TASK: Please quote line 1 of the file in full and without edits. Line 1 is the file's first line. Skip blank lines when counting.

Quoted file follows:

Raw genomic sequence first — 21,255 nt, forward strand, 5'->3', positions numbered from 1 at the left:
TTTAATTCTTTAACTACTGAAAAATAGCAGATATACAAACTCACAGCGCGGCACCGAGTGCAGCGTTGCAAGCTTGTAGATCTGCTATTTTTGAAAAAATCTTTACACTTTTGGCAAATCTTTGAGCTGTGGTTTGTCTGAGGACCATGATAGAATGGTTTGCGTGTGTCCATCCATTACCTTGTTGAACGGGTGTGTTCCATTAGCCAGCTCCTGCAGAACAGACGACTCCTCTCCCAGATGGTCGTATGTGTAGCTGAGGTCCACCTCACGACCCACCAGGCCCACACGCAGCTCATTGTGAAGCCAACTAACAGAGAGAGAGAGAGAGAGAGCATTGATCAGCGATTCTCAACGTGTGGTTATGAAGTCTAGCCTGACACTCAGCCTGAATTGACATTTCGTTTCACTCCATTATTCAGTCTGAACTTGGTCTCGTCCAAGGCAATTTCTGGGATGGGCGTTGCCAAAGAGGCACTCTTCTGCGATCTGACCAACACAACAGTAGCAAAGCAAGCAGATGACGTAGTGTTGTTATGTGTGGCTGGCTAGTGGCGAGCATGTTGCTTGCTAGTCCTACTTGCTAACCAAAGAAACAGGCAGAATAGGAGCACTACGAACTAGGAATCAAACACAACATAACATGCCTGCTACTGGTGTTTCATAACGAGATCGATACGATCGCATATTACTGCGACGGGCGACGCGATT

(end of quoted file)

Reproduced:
Raw genomic sequence first — 21,255 nt, forward strand, 5'->3', positions numbered from 1 at the left: